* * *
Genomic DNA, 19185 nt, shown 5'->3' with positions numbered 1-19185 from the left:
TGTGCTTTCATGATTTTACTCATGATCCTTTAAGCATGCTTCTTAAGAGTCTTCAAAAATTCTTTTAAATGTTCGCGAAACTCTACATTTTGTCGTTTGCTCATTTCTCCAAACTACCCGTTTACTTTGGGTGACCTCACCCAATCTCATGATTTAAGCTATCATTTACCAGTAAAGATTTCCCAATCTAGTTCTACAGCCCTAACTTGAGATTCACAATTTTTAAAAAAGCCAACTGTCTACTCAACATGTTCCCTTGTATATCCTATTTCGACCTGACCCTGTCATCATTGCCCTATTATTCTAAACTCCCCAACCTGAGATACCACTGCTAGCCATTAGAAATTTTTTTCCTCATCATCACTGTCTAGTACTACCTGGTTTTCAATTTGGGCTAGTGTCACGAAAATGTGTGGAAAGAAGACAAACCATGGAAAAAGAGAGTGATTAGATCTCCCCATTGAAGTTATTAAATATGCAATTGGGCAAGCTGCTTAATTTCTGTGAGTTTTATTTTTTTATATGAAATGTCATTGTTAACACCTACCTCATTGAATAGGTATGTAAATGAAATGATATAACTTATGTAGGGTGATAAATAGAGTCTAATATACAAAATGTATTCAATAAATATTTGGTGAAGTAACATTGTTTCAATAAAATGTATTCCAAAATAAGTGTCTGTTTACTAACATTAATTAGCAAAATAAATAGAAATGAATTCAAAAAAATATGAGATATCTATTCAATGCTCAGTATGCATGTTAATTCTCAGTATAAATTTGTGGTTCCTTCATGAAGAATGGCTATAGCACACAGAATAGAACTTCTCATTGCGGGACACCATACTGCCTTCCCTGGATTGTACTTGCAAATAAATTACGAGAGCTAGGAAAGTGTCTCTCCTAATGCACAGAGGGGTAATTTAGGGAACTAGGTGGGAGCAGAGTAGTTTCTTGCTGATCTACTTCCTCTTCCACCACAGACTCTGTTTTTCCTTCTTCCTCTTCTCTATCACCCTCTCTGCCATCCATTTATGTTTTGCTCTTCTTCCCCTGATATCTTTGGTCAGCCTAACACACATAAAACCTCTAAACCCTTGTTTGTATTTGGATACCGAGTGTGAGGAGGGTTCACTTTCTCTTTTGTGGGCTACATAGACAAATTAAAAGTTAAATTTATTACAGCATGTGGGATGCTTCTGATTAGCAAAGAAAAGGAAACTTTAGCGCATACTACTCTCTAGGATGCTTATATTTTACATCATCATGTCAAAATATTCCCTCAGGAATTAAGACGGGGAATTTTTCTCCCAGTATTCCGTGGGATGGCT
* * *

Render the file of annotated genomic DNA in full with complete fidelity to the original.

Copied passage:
Genomic DNA, 19185 nt, shown 5'->3' with positions numbered 1-19185 from the left:
TGTGCTTTCATGATTTTACTCATGATCCTTTAAGCATGCTTCTTAAGAGTCTTCAAAAATTCTTTTAAATGTTCGCGAAACTCTACATTTTGTCGTTTGCTCATTTCTCCAAACTACCCGTTTACTTTGGGTGACCTCACCCAATCTCATGATTTAAGCTATCATTTACCAGTAAAGATTTCCCAATCTAGTTCTACAGCCCTAACTTGAGATTCACAATTTTTAAAAAAGCCAACTGTCTACTCAACATGTTCCCTTGTATATCCTATTTCGACCTGACCCTGTCATCATTGCCCTATTATTCTAAACTCCCCAACCTGAGATACCACTGCTAGCCATTAGAAATTTTTTTCCTCATCATCACTGTCTAGTACTACCTGGTTTTCAATTTGGGCTAGTGTCACGAAAATGTGTGGAAAGAAGACAAACCATGGAAAAAGAGAGTGATTAGATCTCCCCATTGAAGTTATTAAATATGCAATTGGGCAAGCTGCTTAATTTCTGTGAGTTTTATTTTTTTATATGAAATGTCATTGTTAACACCTACCTCATTGAATAGGTATGTAAATGAAATGATATAACTTATGTAGGGTGATAAATAGAGTCTAATATACAAAATGTATTCAATAAATATTTGGTGAAGTAACATTGTTTCAATAAAATGTATTCCAAAATAAGTGTCTGTTTACTAACATTAATTAGCAAAATAAATAGAAATGAATTCAAAAAAATATGAGATATCTATTCAATGCTCAGTATGCATGTTAATTCTCAGTATAAATTTGTGGTTCCTTCATGAAGAATGGCTATAGCACACAGAATAGAACTTCTCATTGCGGGACACCATACTGCCTTCCCTGGATTGTACTTGCAAATAAATTACGAGAGCTAGGAAAGTGTCTCTCCTAATGCACAGAGGGGTAATTTAGGGAACTAGGTGGGAGCAGAGTAGTTTCTTGCTGATCTACTTCCTCTTCCACCACAGACTCTGTTTTTCCTTCTTCCTCTTCTCTATCACCCTCTCTGCCATCCATTTATGTTTTGCTCTTCTTCCCCTGATATCTTTGGTCAGCCTAACACACATAAAACCTCTAAACCCTTGTTTGTATTTGGATACCGAGTGTGAGGAGGGTTCACTTTCTCTTTTGTGGGCTACATAGACAAATTAAAAGTTAAATTTATTACAGCATGTGGGATGCTTCTGATTAGCAAAGAAAAGGAAACTTTAGCGCATACTACTCTCTAGGATGCTTATATTTTACATCATCATGTCAAAATATTCCCTCAGGAATTAAGACGGGGAATTTTTCTCCCAGTATTCCGTGGGATGGCT